The Evil Forces That Be: Ms. Abigail Williams Arthur Miller’s thrilling play The Crucible is a shocking tale of the Salem witchcraft trials and the evilness displayed by the main character and accuser, seventeen year old Abigail Williams. This play, often noted to be the most superior drama of all time, weaves a confusing web of characters. Out of all of these characters, Abigail Williams stands out among the rest as a crucial part to this madness. The absurd concoction of a story that Abigail manages to stir up and convince the whole town to take part in sends the entire community into a literal blood hunting frenzy. Abigail, the ringleader of all of the accusations, is most definitely one girl to frightened of.
This young lady symbolizes the evil in this entire drama. Her actions and words are unbelievable and without a doubt characterize her as the most evil force in this small Puritan community. Any reader of The Crucible can obviously see that Abigail is partly, if not solely, responsible for a great deal of the trauma inflicted upon the other citizens in the town. Abigail Williams symbolizes all evil in Miller’s play The Crucible.
All throughout the story, Abigail is flashing her conniving ways. This character gives the reader many reasons to label her as an evil symbol. First and foremost, the entire witchcraft nonsense is created by Abigail’s lies. After Abigail and a few other girls are caught dancing in the woods, Abigail uses this as an opportunity to create the witchcraft in order to avoid being reprimanded and punished. From her false stories and accusations, she sends the town into a mad uproar over all of the so-called “witches.” Abigail’s diabolical ways are clearly seen in her complete disregard for ruining many people’s lives and families. She totally ignored the problems she was causing for other people to serve her own purposes.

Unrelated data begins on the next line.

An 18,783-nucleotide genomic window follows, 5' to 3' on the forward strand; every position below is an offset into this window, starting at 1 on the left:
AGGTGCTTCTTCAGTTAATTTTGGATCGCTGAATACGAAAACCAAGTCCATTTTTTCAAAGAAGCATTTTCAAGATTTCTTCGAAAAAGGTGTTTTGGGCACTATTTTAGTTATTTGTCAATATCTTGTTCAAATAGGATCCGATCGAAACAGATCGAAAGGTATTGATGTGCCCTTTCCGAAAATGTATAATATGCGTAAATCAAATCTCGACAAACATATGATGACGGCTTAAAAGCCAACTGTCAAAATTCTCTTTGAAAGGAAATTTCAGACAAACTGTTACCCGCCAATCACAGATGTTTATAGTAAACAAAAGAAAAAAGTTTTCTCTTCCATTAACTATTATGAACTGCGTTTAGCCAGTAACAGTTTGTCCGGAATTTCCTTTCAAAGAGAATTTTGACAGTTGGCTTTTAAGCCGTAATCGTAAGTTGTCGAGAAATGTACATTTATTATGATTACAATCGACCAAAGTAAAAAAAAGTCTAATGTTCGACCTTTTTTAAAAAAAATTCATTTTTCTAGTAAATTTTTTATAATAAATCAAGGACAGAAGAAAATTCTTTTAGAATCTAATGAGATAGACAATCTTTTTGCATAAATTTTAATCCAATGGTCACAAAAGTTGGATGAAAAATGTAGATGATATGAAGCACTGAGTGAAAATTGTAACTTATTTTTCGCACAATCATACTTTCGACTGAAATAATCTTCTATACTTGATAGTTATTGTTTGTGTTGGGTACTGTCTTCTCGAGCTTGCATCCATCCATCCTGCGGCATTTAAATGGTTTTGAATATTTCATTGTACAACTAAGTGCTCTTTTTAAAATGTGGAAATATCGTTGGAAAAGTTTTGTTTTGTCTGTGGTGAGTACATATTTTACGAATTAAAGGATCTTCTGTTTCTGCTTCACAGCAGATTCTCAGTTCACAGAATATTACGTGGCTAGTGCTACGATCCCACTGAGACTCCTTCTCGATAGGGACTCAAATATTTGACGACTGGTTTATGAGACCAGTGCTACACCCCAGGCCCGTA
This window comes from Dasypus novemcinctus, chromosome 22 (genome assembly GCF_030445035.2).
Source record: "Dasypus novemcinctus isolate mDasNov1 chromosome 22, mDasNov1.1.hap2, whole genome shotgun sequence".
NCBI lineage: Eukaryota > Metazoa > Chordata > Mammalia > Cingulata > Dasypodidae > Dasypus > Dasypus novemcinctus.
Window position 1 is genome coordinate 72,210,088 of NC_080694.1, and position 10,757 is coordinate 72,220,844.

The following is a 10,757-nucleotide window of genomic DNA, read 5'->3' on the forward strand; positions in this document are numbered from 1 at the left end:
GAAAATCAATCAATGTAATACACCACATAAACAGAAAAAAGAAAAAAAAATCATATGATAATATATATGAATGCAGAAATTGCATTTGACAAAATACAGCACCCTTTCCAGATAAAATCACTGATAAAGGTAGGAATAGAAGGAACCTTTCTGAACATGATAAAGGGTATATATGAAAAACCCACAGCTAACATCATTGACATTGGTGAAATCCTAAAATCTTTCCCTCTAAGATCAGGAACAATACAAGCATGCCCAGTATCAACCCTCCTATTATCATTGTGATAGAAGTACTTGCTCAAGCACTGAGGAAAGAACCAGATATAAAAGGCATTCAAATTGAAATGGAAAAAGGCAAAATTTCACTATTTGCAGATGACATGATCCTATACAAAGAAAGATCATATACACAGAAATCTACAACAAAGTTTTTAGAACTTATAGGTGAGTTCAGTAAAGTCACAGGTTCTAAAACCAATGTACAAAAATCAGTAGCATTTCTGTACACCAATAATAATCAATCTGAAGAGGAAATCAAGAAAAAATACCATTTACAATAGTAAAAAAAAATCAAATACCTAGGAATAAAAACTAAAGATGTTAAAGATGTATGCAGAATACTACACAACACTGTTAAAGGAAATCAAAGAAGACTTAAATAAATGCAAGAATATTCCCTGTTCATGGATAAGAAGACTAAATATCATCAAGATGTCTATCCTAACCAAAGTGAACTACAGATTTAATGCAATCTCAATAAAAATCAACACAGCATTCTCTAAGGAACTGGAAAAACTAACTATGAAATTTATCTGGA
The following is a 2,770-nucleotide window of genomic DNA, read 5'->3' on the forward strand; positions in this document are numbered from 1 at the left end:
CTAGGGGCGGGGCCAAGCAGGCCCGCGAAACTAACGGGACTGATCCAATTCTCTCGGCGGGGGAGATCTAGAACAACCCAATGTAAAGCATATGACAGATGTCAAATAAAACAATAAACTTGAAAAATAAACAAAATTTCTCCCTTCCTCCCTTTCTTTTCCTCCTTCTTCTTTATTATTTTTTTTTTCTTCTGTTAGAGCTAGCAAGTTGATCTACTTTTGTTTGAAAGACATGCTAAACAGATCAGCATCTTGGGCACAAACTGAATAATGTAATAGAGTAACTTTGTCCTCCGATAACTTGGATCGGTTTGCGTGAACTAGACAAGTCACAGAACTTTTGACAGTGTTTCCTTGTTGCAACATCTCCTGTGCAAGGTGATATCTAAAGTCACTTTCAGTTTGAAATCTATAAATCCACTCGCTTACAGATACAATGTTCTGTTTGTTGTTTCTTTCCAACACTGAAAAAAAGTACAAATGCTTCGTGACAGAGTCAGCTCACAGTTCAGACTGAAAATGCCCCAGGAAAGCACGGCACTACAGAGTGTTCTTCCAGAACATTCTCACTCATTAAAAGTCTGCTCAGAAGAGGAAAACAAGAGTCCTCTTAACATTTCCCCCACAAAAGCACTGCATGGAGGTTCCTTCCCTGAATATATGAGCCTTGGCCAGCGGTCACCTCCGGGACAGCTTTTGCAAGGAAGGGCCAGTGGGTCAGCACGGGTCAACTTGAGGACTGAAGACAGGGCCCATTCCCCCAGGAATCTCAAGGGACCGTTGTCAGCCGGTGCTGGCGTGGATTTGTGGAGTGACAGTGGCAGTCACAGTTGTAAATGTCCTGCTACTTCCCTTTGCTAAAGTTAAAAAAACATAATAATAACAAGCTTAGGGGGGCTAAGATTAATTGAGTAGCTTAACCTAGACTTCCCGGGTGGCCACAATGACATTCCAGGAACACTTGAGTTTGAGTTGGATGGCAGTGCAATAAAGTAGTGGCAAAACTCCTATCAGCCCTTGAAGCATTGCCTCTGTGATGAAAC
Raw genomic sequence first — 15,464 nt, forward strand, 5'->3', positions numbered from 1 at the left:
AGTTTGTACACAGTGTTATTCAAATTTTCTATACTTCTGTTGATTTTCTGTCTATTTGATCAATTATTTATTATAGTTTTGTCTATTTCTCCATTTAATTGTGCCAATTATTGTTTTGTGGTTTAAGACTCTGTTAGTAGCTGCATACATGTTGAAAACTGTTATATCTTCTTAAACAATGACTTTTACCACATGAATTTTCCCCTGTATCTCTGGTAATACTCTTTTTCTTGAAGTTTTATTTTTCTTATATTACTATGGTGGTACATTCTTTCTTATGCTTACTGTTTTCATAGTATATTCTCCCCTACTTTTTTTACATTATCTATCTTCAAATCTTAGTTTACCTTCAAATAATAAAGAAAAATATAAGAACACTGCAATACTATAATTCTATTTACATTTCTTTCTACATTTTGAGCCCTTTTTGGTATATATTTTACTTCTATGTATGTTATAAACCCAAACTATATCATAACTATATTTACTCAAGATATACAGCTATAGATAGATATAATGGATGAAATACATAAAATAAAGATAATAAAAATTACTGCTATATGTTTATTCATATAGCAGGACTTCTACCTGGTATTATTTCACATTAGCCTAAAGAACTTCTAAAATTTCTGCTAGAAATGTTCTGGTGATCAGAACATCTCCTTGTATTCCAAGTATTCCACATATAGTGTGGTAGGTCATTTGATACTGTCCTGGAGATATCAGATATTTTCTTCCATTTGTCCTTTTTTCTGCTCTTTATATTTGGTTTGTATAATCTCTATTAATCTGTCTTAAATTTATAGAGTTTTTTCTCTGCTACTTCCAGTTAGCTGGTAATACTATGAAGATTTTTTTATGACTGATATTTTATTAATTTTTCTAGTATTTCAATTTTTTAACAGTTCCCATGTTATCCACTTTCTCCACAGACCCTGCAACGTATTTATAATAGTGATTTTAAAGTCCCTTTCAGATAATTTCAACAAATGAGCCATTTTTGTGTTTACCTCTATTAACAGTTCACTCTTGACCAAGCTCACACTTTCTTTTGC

One of the main characters of the play The Crucible, Abigail Williams, is the villain of the play, even more than Parris ... ;s on the brink of getting busted for messing with witchcraft, she skillfully manages to pin the whole thing on Tituba ... the stories she tells. In the words of Abigail she states to the town “I want the light of God, I want ...
Abigail even goes so far as to threaten the other girls she was caught dancing with so they will not reveal her evil ploy and expose her for who she is. Abigail reasons that in such a Puritan society, the witchcraft story will go over well since Puritans feel so strongly about those types of issues. Abigail’s evilness continues throughout the story as her false accusations rise from one to many. This young girl does not simply accuse one or two people and leave it at that. Abigail proceeds to point out members of entire community.
She accuses people with no solid reason, simply basing it on pure meanness. If witchcraft ever existed, Abigail would be that witch. She is the direct and indirect cause of many deaths. One of the most important accusations and perhaps the pinnacle of Abigail’s evilness is the accusation of Elizabeth Proctor, also known as Goody Proctor.
Abigail accuses Mrs. Proctor of being a witch because of her past relationship with Elizabeth’s husband, John Proctor. Abigail had an affair with John and wishes Elizabeth dead so she can have John Proctor for herself. The very idea of this is heart wrenching for Abigail to be so cold-hearted in pursuing Elizabeth’s husband in such a way. Elizabeth, because of a conniving Abigail, faces a death based on lies. The reader can also sense Abigail’s devilish manners in the way that she manages to control others around her, some of which are adults.